The Dangers of DIY Teeth Whitening

For most of us who enjoy a red wine, black coffee or green juice, our teeth can be far from the pearly whites of a “Hollywood smile”. But while quick-fix stain treatments sound tempting, the kickback can be the cost to our oral health.

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Dr Peta Leigh from award-winning dental and orthodontic practice, Elleven, believes teeth whitening should always be carried out by a dentist, either as an in-chair treatment or with a professional at-home kit.

“Products available on the high street do not contain enough active ingredient of Hydrogen Peroxide or Carbamide Peroxide to have any real effect on the tooth colour,” Dr Leigh says. Not only that, they can be dangerous. Here, she explains the problems with some of the most popular DIY teeth-whitening tactics.

Whitening strips

Celebrities like Ashley Tisdale and Audrina Patridge are big fans of whitening strips by Mr. Blanc.

“Teeth whitening strips are reasonably priced and easy to order, and if you have used them you will have noticed a brighter and whiter smile. However these strips, when used excessively, can cause damage and painful sensitivity to your teeth. You may also find that white spots occur on your gums which is not ideal; the strips themselves do not actually get into the crevices between teeth so you may see uneven colour. If you are going to use whitening strips then it is best to stick to the recommended usage of no more than one course a year.”

Over-the-counter UV kits

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Hi Smile teeth-whitening kits took Instagram by storm, with big celebrity endorsements from Kylie Jenner and Lea Michele. 

“Although DIY kits bought over-the-counter claim to be safe, research has shown that they can lead to stomach problems, mouth infections, toothache, gum-shrinking and nerve damage. It is best not to use these kits as they can also cause spotted or patchy teeth due to an uneven spread of bleach.”

“Paint-on teeth whitening pens are very commonly used to treat individual teeth that you might feel need to be whiter. This process may work but due to the small percentage of hydrogen peroxide in the solution, the effect will be minimal. You may experience some mild gum irritation and tooth sensitivity, however as these pens should not exceed the 6% of hydrogen peroxide legally available in the EU and are usually much lower. As a result, this also means that you probably will not see much improvement in the colour either so my advice is to steer clear except for the occasional quick fix.”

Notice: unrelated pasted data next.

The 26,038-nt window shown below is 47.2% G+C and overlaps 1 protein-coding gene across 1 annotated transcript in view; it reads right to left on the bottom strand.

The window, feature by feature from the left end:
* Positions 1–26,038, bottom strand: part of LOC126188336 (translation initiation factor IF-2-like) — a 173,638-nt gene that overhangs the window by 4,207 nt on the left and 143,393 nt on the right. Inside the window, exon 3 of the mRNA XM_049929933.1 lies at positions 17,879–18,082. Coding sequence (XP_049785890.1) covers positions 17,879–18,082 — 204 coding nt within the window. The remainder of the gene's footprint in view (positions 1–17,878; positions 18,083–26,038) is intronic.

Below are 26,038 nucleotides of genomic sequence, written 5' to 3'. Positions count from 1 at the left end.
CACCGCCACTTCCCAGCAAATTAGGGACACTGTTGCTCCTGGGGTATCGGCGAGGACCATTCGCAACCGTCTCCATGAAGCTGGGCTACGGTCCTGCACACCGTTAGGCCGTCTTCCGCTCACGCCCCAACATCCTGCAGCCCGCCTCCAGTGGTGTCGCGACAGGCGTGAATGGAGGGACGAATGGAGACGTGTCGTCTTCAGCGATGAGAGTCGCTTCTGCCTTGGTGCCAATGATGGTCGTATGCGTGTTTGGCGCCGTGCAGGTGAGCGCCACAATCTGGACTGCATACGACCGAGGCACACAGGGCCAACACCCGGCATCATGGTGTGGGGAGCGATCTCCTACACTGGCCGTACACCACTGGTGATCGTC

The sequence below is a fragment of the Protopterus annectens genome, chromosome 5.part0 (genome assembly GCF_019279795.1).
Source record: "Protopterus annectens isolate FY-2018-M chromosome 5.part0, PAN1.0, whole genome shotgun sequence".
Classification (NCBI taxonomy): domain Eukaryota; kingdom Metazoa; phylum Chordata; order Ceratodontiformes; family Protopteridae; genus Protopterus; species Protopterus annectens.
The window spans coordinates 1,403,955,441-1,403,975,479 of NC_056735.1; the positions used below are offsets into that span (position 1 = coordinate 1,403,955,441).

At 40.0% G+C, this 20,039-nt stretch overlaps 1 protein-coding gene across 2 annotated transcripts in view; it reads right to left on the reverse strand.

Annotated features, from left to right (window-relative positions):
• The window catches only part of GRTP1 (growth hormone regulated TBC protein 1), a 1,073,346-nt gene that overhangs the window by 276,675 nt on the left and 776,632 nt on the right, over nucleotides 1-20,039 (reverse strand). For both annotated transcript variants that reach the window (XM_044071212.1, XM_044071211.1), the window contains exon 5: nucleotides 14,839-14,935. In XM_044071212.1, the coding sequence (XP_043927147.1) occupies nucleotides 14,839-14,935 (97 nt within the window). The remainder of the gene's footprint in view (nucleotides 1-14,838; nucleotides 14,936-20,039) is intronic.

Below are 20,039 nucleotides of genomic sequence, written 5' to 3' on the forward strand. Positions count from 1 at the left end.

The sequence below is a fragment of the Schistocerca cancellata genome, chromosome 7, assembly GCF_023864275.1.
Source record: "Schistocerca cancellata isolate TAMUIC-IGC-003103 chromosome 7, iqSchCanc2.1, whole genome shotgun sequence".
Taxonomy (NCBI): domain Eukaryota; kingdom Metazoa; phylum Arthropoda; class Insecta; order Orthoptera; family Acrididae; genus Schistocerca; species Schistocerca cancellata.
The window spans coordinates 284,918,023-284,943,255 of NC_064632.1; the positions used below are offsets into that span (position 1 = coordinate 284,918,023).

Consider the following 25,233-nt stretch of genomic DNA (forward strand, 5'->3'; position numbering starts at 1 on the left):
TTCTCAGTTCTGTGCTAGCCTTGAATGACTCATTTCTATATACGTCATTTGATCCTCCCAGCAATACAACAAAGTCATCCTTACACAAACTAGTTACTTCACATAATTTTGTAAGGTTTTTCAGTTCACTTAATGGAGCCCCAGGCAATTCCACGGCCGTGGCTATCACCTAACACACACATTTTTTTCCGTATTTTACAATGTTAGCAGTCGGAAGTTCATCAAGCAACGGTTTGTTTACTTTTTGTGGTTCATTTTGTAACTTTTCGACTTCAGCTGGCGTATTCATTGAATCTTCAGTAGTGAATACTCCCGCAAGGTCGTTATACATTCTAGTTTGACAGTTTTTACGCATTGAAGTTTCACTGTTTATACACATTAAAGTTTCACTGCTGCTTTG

Bicarbonate of soda toothpaste

“Bicarbonate of soda is a natural teeth whitener, so using toothpaste that contains this ingredient will help to whiten your teeth in the short-term. However, these toothpastes can be more abrasive to the tooth’s enamel and if used repeatedly over time they can weaken the enamel which will make your teeth more sensitive and vulnerable to dental cavities. Cavities are irreversible and only get worse with time so if you are going to use a flouride-free toothpaste, limit it to once a week and if you experience any burning or tingling sensations then stop immediately and rinse your mouth out with water.”

Oil pulling

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Celebrities like Chrissy Teigen absolutely love coconut oil and use them in more ways than one!

“Oil pulling to whiten teeth and improve overall oral health has become increasingly popular with many celebrities endorsing the trend; however, there has been no evidence to date that this method works. Oil pulling involves swishing a tablespoon of oil around the mouth for 15-20 minutes; this then supposedly draws out toxins in your body and your mouth, improving your oral health and in turn, whitening teeth as stains are drawn out and removed.

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Oil pulling became a popular trend after featuring on Gwyneth Paltrow’s famous lifestyle website, Goop.

If you are going to try this technique make sure you do not substitute your regular visits to the dentist as it will not reverse tooth decay or help extensively to whiten teeth. Some stains may be removed, but regularly visits to the dentist are still essential and it is advised that whitening treatments must always be carried out by your dentist.”

From: Harper’s BAZAAR UK